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ADHD: Reading the Symptoms Properly


ADHD: Reading the Symptoms Properly

Amanda McLean, Ph.D.​, Staff Psychologist

Symptoms of ADHD typically arise or become apparent when the child enters into a more structured educational setting.  The first sign is often times hyperactivity.  That is particularly true for children showing more of the hyperactive and impulsive subtypes.  So they are just going to show a lot of behavior.  They simply behave too much.  A lot of verbal and motor behavior and that's noted in the child's difficulties with stopping and thinking with waiting their turn. Interrupting.

For individuals with the inattentive type of ADHD that is not associated with impulsivity, then we are going to see those symptoms become apparent later in middle to late childhood.  They are going to struggle with resisting distractions. They are going to have a hard time with following through on tasks independently, remembering to follow through on tasks without reminders. 

At what age can you start to detect these behaviors?

So for children who are showing more hyperactive and impulsive behavior, then I would expect those symptoms to arise earlier in early childhood probably just as soon as they start to enter into a more structured educational setting.  When those task demands become more challenging, they can arise as early as preschool or kindergarten.  So specifically for that inattentive subtype of ADHD sometimes the impairment doesn't show up until later when expectations to work independently, follow through on assignments, remember, and to be organized become more difficult.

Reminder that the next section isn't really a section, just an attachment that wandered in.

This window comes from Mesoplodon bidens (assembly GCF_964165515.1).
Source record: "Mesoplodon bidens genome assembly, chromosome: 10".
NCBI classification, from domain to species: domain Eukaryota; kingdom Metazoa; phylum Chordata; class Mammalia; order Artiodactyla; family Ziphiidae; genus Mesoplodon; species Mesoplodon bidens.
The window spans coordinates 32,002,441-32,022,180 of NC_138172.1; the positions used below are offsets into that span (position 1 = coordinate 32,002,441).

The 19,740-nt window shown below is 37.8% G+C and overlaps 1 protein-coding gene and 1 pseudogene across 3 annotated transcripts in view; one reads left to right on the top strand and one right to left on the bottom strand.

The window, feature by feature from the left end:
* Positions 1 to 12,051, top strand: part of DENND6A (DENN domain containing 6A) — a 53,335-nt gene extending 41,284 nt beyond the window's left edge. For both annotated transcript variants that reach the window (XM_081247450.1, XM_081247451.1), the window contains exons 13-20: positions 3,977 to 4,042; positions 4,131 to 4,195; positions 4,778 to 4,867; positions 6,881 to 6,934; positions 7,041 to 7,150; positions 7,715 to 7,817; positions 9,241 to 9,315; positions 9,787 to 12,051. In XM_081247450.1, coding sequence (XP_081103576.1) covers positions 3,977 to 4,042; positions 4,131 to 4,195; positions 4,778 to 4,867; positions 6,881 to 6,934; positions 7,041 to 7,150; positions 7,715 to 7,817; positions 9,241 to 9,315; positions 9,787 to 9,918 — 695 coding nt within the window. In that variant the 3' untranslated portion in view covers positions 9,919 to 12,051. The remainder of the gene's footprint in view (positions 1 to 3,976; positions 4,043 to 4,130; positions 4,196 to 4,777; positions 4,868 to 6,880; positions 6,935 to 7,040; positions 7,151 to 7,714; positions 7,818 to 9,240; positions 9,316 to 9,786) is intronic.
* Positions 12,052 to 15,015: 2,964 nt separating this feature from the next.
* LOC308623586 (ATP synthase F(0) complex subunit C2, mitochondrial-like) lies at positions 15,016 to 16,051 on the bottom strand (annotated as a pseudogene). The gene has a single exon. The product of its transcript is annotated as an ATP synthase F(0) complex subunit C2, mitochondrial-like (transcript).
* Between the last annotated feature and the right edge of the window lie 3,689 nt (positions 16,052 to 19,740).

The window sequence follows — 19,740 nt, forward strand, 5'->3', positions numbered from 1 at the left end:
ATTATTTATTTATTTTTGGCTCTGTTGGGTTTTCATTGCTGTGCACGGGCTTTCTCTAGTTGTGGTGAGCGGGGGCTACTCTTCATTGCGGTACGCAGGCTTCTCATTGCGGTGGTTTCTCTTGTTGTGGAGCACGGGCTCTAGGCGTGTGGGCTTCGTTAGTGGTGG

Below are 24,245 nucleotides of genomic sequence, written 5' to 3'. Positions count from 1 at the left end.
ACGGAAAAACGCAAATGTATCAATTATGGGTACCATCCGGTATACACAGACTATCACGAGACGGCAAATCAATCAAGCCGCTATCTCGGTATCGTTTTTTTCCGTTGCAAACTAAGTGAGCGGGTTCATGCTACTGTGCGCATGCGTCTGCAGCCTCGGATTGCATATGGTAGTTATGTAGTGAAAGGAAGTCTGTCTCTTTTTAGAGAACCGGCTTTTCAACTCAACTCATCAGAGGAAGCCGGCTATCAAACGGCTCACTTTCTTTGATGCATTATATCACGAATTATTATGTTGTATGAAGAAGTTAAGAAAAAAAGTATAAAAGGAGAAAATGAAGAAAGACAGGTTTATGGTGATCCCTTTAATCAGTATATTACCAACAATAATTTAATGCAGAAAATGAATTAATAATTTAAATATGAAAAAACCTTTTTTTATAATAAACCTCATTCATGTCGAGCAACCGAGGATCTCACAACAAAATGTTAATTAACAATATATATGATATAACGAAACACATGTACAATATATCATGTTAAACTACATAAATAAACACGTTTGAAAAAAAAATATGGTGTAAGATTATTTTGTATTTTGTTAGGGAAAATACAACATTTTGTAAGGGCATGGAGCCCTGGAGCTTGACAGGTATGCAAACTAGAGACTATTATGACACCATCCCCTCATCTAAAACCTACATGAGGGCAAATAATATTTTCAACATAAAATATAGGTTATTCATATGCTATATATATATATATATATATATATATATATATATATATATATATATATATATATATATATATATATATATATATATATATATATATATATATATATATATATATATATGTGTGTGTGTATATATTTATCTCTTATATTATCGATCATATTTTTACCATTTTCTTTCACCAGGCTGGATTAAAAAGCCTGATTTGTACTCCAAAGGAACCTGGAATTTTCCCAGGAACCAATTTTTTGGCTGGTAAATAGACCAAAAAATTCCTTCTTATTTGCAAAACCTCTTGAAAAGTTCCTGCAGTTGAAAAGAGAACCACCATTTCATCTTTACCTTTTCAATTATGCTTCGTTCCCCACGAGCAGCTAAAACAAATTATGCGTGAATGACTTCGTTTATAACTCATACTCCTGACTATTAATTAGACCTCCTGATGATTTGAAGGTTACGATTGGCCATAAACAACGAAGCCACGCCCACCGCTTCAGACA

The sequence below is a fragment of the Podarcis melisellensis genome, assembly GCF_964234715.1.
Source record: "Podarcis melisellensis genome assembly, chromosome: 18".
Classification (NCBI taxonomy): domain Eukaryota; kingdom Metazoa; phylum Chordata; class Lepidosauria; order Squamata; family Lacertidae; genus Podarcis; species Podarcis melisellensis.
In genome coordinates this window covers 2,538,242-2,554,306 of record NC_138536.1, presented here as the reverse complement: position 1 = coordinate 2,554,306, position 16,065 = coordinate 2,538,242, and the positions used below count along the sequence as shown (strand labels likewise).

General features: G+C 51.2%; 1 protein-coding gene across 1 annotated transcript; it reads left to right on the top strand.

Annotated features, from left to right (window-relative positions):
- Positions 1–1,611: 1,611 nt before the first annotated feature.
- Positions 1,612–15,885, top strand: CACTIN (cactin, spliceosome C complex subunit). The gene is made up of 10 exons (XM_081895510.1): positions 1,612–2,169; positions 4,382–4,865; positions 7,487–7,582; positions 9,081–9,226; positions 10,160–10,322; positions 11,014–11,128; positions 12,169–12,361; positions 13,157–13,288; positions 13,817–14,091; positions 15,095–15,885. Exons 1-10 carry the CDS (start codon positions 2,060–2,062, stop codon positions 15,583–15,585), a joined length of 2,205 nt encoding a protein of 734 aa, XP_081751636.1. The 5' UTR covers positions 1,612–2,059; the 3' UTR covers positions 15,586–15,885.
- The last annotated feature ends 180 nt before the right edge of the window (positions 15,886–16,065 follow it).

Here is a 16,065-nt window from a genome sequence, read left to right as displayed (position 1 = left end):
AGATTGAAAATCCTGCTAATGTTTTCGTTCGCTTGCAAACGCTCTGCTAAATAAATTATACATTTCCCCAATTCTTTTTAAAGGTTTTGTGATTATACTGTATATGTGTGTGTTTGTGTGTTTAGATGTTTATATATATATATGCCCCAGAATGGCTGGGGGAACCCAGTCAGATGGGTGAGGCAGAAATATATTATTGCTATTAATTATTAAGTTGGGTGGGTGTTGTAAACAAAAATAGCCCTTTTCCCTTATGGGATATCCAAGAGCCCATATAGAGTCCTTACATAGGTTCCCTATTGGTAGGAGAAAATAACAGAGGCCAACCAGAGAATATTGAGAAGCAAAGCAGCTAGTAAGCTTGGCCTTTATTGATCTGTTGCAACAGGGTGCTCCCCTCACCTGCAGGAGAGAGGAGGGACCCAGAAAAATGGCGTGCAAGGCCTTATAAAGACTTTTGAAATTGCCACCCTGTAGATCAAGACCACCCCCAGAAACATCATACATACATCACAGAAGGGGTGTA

What common mistakes do parents make when reading the symptoms?

I think one of the common mistakes that all of us make is we kind of blame the child.  We make the child wrong because the behavior is very frustrating for us.  And so we are using a lot of correction s and a lot of punishment.  We're talking to them a lot about their behavior and really when you are dealing with behavior in general but specifically with kids with ADHD talking to them is probably going to worsen their behavior and using high rates of punishment and corrections is probably just going to cause more frustration.   So the best thing to be doing to start off with, your foundation is really catch your child being good or praise and interactions.​

Does your child have ADHD? Reading the symptoms of ADHD can be difficult for parents. Amanda McLean, Ph.D., Staff Psychologist at Boys Town Center for Behavioral Health, explains the symptoms of ADHD and what age parents should be looking for these symptoms in their child.​